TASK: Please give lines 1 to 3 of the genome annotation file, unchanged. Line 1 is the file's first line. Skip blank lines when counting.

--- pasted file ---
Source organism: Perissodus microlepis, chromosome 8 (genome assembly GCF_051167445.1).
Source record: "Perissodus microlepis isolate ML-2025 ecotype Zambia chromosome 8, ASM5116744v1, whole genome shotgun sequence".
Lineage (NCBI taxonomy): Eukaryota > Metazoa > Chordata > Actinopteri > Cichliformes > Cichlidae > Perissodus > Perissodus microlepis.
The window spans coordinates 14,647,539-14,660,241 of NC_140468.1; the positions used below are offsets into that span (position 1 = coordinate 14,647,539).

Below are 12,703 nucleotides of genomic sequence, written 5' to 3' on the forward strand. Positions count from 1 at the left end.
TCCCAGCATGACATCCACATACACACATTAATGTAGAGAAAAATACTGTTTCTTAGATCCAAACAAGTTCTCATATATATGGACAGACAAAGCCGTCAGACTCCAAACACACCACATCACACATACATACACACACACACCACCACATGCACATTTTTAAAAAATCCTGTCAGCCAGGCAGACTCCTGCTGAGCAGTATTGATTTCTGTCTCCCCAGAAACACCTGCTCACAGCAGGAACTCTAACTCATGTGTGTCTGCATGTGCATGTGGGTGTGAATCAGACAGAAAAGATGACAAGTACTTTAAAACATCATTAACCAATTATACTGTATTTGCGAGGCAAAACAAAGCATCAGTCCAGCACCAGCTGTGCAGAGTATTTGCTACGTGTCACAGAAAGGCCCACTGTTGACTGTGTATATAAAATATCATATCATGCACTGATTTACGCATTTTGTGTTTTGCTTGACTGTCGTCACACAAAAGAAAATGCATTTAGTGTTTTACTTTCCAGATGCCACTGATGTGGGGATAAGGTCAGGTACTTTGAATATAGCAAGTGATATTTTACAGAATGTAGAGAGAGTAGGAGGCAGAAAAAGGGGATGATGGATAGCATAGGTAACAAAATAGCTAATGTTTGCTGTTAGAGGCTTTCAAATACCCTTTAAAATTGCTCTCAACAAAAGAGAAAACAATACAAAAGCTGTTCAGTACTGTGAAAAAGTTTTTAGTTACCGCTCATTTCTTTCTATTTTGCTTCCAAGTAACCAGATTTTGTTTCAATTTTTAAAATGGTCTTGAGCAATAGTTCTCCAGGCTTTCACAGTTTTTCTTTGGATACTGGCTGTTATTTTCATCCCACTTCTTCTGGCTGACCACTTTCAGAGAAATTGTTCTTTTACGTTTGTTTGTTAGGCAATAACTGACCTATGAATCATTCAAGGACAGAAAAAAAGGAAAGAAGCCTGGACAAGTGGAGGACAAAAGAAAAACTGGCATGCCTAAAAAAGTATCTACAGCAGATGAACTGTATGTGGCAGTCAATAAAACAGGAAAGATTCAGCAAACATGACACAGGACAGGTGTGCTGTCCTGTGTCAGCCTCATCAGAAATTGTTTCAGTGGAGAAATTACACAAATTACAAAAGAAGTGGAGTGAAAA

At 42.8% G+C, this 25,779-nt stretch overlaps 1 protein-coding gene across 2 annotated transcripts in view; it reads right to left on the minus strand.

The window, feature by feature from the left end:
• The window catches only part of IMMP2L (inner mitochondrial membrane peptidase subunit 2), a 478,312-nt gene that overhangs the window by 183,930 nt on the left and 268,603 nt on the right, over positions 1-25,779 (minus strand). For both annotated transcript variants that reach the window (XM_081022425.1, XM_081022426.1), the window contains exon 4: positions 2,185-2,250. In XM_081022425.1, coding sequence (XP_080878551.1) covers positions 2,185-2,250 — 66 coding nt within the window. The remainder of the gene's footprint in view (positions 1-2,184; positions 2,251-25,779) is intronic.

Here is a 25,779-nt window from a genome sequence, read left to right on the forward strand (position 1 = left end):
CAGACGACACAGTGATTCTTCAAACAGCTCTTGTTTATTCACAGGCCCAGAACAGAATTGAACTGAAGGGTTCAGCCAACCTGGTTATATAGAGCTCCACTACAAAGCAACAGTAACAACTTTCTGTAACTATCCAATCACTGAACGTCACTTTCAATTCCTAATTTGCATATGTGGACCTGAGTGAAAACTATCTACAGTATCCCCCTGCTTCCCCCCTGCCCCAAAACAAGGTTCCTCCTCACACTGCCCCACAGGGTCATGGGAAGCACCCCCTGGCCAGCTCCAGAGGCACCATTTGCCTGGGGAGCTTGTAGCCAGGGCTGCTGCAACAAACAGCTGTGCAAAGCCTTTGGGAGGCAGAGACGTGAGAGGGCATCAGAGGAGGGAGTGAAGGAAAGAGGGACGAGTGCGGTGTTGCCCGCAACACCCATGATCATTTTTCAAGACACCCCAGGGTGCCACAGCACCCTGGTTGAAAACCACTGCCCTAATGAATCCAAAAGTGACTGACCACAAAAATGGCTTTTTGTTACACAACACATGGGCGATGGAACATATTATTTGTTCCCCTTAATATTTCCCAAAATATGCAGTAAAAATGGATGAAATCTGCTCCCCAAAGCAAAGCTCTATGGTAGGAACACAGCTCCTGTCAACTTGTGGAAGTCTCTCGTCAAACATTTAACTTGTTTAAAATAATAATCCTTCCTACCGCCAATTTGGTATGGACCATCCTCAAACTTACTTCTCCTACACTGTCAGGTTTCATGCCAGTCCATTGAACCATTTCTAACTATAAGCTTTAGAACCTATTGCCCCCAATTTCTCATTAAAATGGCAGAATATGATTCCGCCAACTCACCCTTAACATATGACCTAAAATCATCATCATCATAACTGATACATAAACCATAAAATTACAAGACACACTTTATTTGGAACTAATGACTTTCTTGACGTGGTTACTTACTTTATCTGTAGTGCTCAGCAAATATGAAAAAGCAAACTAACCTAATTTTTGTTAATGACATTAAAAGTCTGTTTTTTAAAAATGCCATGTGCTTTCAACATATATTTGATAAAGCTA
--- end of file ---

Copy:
Source organism: Perissodus microlepis, chromosome 8 (genome assembly GCF_051167445.1).
Source record: "Perissodus microlepis isolate ML-2025 ecotype Zambia chromosome 8, ASM5116744v1, whole genome shotgun sequence".
Lineage (NCBI taxonomy): Eukaryota > Metazoa > Chordata > Actinopteri > Cichliformes > Cichlidae > Perissodus > Perissodus microlepis.